|3774 forum posts|
I've had to put weight under the tail plane to get the CoG somewhere near on mine. I have had to replace the motor because the original packed up but the CoG wasn't affected. I used a Turnigy Gliderdrive motor which fits well and has the motor connections on the back which neatly gets round the problem of potential motor suicide when the spinning outer frays the wires.
I use an incidence meter (Robart IIRC) to measure down thrust (or right thrust for that matter). I set the model up with the tail plane level and bolt the meter in place of the prop. To measure side thrust just lay the fuselage on its side and set the fin level. The meter is designed to be used like that. No mods were needed.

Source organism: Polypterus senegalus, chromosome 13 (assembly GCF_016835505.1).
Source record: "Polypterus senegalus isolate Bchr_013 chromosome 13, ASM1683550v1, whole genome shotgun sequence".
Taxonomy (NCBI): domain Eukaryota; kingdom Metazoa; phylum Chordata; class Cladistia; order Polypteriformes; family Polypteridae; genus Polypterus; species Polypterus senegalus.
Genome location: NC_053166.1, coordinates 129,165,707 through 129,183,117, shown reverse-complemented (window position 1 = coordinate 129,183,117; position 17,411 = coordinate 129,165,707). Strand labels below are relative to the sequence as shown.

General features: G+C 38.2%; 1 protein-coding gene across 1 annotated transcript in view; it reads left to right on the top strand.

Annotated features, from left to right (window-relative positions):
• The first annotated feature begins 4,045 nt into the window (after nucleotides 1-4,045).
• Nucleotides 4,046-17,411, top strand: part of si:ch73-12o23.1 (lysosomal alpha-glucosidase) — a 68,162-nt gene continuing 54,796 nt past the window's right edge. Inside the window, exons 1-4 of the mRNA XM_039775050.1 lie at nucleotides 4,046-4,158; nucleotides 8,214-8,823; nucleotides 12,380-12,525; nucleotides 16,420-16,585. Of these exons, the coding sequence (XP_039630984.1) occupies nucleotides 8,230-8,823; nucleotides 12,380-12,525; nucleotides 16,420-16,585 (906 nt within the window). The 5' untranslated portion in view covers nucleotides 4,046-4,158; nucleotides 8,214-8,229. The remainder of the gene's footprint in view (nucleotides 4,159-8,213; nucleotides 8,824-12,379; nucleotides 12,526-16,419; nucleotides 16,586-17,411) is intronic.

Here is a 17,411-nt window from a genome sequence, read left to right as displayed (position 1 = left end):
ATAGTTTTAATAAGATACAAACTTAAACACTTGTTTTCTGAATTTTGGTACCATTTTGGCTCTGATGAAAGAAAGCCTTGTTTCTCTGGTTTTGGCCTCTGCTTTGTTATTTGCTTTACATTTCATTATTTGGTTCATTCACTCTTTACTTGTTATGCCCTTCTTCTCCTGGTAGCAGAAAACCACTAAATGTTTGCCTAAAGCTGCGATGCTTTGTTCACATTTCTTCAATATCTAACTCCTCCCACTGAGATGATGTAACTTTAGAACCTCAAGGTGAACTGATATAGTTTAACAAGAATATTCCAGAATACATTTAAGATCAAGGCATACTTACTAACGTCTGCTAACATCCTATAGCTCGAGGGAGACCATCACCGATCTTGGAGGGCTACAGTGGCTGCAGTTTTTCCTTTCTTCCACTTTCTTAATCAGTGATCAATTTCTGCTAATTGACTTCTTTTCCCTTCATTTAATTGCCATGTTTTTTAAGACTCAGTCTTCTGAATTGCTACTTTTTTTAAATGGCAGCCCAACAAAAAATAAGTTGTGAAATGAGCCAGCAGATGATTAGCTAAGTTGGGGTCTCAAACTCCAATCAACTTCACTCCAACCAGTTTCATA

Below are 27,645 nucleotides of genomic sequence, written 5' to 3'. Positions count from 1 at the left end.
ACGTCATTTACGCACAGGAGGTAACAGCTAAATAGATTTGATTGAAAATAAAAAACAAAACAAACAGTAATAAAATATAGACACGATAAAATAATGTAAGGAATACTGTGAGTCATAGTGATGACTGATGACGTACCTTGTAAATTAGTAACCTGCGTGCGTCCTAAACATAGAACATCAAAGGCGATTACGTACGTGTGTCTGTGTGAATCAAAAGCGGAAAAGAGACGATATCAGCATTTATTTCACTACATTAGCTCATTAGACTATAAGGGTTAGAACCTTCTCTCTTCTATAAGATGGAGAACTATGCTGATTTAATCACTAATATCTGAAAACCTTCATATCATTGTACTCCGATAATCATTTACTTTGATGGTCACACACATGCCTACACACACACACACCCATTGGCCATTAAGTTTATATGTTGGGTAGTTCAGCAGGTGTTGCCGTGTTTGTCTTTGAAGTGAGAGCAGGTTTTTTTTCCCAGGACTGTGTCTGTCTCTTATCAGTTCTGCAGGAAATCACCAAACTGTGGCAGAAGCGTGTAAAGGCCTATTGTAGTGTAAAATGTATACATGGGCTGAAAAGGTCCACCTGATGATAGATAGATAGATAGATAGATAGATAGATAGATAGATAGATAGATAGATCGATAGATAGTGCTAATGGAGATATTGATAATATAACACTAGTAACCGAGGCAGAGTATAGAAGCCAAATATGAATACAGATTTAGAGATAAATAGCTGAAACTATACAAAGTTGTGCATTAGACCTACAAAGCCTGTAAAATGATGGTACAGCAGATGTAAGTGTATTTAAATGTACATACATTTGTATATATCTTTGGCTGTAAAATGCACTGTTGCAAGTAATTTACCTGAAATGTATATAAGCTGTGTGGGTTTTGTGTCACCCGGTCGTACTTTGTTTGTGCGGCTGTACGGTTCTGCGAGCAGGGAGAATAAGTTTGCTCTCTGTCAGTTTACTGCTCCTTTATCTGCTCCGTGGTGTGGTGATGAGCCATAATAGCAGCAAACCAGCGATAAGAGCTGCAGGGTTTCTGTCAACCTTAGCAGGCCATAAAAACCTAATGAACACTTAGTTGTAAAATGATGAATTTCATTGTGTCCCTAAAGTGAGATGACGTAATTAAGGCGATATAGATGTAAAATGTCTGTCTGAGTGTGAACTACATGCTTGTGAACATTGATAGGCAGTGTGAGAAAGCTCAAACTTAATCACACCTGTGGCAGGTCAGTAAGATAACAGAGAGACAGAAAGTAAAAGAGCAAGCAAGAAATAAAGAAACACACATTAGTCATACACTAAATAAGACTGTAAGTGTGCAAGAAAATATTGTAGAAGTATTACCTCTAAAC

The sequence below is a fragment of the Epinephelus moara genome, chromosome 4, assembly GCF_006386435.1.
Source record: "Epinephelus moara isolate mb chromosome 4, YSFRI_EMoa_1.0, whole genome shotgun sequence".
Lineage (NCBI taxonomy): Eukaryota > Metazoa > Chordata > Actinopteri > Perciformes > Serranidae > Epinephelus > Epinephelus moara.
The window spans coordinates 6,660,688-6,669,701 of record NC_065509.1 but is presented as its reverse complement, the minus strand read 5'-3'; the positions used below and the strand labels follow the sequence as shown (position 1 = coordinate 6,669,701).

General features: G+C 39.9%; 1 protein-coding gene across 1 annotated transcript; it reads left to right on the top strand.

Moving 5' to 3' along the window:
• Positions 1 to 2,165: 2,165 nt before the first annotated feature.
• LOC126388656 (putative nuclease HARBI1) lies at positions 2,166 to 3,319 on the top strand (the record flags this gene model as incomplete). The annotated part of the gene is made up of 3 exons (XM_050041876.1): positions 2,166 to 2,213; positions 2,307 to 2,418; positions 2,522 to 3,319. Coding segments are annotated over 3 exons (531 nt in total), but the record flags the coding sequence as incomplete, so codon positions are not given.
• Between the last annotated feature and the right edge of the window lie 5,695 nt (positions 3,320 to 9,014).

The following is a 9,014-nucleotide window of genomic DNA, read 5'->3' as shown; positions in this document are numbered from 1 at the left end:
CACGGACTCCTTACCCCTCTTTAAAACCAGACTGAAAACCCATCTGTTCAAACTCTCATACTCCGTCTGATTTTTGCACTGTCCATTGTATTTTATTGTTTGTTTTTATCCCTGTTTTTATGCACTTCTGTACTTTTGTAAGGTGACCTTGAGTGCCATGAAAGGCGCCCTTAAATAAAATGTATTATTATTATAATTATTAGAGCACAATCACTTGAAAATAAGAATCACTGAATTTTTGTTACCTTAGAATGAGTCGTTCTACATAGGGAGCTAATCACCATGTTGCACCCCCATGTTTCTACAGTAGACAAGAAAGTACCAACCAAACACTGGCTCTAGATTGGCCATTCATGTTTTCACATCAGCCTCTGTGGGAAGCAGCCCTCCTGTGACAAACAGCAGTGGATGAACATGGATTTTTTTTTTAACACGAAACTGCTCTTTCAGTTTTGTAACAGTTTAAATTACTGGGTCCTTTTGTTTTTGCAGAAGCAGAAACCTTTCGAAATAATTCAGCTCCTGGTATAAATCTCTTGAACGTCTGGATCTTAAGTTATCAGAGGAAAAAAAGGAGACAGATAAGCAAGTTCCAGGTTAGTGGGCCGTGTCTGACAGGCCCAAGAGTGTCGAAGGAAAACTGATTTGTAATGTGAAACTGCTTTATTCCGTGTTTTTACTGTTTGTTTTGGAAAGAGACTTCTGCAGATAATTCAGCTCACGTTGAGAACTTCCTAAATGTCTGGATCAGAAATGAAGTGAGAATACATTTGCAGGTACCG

|2699 forum posts|
Careful here.. It looks like thrust angles.
I had an AcroWot foamie, everytime I opened the throttle it went into a violent steep climb. Eventally sussed that the tailplane was 4.5 degrees (yep 4.5) incidence to the wing. After an hour and a scalpel, I got this to 0.5 degree.
Never had the problem again.
|Tony Kenny||16/09/2017 13:18:51|
282 forum posts
Thanks you all, some great replies.
It sounds like the glider is performing as per design and I just need to stop thinking of it as a "powered" model and follow some of this advice. The C of G is spot on, I found out by mistake when I put the battery in half an inch too far back on one flight and it was a handful to keep straight and level. Putting it back where it was and it was stable as ever.
I won't make any changes just yet, first I'll try out some of the suggestions for what to do when I throttle down.